I’m writing this article because I want to address this phenomenon of weariness: it happens in the MIND. The mind is the thing that will secure – or sabotage – our weight loss. A diet is a physical solution to a problem of the mind, which is why THEY DON’T WORK LONG-TERM. See the Jan/Feb issue of Men’s Health, p. 105, for a reality check “…a study from UCLA…found that five years after a diet, you’ll be looking at a bigger number on the scales than you started with.” There are a ton more studies like it out there. The problem, I believe, is that diets don’t address the real problem, which exists in my mind.

The posting I quoted earlier outlines the problem. Let’s look again at one very important statement the poster made. I can identify with it: can you? “Yesterday was a healthy day until the evening. I had a gathering at my house. I put out a huge bowl of strawberries. My friend brought things including brownies. I resisted the brownies – BUT, IT WAS ALL THAT I COULD THINK ABOUT ALL EVENING, THE BROWNIES [emphasis mine]. I ate my strawberries and resisted the brownies. But, I was so, so stressed out from NOT eating the brownies that I overate when she left. It was like a was shaking – waiting for a food fix. Good grief.”

The problem was in her mind. It was a THINKING problem…literally, an obsession. An obsession is an idea that crowds out all other ideas to the contrary, and she was obsessing to the point where it ended up sabotaging her attempt to moderate her eating.

I struggled with this all of my life until I ultimately found a PERMANENT solution in 2009. I knew that I had to get to a place where I no longer battled in the mental arena. I no longer wanted to fight the weariness of trying yet another way of losing weight. I didn’t want to fight food any more, to have to mentally gear up and steel myself against having the next “fix”. I was battle-weary. I was done with it all.

I chose solution called abstinence, because I had to come to a place of acceptance that I was a food addict. This meant that certain foods acted in my body the same way crack acted in the body of a crack addict. To have just a little bit, once in a while, was a lie: I couldn’t do it. I always ended up eating too much. I learned that this was so because certain foods that I was eating were causing a literal craving inside my body…a craving that eventually DEMANDED more. Maybe not today, maybe not tomorrow, and maybe not even next week, but eventually I went back and ate more food than I wanted to. It was because my MIND was sabotaging me to allow my body to get what it wanted.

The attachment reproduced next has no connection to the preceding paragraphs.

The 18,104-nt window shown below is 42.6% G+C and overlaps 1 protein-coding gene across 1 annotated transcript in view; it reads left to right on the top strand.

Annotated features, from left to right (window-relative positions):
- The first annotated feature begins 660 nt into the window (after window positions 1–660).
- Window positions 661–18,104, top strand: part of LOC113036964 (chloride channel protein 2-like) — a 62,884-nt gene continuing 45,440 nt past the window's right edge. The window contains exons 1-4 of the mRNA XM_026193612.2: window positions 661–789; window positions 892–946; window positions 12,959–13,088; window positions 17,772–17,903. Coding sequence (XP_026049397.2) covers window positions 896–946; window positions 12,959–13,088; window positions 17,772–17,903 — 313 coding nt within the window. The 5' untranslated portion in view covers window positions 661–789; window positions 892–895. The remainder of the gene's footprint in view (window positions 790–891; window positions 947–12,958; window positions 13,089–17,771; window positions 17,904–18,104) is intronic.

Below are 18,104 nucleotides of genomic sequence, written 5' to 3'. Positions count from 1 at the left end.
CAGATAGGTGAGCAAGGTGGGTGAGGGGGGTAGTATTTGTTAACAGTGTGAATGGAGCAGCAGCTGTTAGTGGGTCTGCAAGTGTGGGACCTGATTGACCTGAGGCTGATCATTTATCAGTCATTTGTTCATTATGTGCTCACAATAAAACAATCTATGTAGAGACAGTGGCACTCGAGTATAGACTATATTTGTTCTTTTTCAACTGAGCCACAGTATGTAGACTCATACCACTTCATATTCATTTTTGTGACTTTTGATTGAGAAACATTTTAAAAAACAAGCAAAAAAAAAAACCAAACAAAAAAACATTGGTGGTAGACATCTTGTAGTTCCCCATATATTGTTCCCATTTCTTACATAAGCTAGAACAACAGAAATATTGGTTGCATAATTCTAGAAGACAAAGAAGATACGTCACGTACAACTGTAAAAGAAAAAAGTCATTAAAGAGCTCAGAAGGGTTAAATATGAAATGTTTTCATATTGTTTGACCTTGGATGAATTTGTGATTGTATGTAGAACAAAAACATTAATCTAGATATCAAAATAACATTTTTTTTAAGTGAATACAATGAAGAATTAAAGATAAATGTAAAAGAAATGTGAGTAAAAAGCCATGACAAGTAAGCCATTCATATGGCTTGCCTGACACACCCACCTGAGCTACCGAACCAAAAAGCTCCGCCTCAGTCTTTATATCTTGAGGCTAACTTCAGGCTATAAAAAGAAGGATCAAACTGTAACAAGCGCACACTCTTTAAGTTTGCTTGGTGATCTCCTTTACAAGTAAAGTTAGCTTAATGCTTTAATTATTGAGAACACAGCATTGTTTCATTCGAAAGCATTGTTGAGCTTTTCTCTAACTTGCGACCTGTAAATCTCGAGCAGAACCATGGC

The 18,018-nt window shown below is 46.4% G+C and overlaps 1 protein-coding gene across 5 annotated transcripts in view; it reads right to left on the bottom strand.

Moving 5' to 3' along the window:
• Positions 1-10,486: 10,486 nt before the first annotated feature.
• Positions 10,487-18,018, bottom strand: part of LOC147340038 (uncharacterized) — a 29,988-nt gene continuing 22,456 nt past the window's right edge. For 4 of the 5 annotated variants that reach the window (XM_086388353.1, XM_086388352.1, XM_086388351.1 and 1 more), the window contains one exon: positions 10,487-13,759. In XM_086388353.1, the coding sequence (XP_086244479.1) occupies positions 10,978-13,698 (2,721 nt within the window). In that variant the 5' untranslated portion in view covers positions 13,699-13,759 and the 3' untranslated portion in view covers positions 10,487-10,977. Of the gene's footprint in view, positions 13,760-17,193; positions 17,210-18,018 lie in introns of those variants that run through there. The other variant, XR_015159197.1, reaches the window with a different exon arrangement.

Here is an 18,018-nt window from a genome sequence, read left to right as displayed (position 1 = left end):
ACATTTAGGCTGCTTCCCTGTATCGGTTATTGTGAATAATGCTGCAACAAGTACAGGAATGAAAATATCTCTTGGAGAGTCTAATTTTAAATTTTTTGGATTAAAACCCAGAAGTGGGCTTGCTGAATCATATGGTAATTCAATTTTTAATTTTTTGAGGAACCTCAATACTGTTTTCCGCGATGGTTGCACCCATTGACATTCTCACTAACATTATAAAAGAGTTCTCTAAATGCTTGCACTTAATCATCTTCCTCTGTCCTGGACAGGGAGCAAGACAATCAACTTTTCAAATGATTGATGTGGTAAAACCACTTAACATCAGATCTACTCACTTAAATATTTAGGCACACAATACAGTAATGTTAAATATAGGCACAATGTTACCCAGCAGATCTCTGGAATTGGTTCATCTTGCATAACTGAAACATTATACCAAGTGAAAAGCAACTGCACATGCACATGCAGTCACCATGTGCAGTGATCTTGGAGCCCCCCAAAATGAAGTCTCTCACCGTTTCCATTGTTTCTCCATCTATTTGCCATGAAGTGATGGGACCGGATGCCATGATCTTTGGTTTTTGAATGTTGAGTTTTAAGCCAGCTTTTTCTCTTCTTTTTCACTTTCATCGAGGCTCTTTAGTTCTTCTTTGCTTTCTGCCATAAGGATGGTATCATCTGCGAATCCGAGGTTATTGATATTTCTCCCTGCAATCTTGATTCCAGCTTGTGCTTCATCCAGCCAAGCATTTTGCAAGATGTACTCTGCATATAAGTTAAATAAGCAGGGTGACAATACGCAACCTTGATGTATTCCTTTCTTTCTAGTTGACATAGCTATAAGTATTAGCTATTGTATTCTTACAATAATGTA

So if you’re tired of the mental battle, I suggest you try the abstinence model to see if it works for you. Abstinence means eating no wheat products of any kind, no flours OF ANY KIND, and no processed sugars of any kind. As a start, I would refer to the food plan found in Kay Sheppard’s book “Food Addiction: The Body Knows” (not, incidentally, the one in her book “From the First Bite”), and start there. If you find it’s hard to do on your own, then I recommend you look up www.recoveryfromfoodaddiction.org, where you can find help and support.

To learn more about whether or not you’re a food addict, I recommend Kay’s book, and also Vera Tarman’s excellent work “Food Junkies” which came out just recently. See if you can find yourself in those pages, and if so, I recommend you follow the solution outlined.

You don’t have to continue on fighting the weariness. Victory can be yours, if you’re willing to do whatever it takes. Feel free to contact me for more free resources and ideas, if you find yourself still confused. I’m always here to help.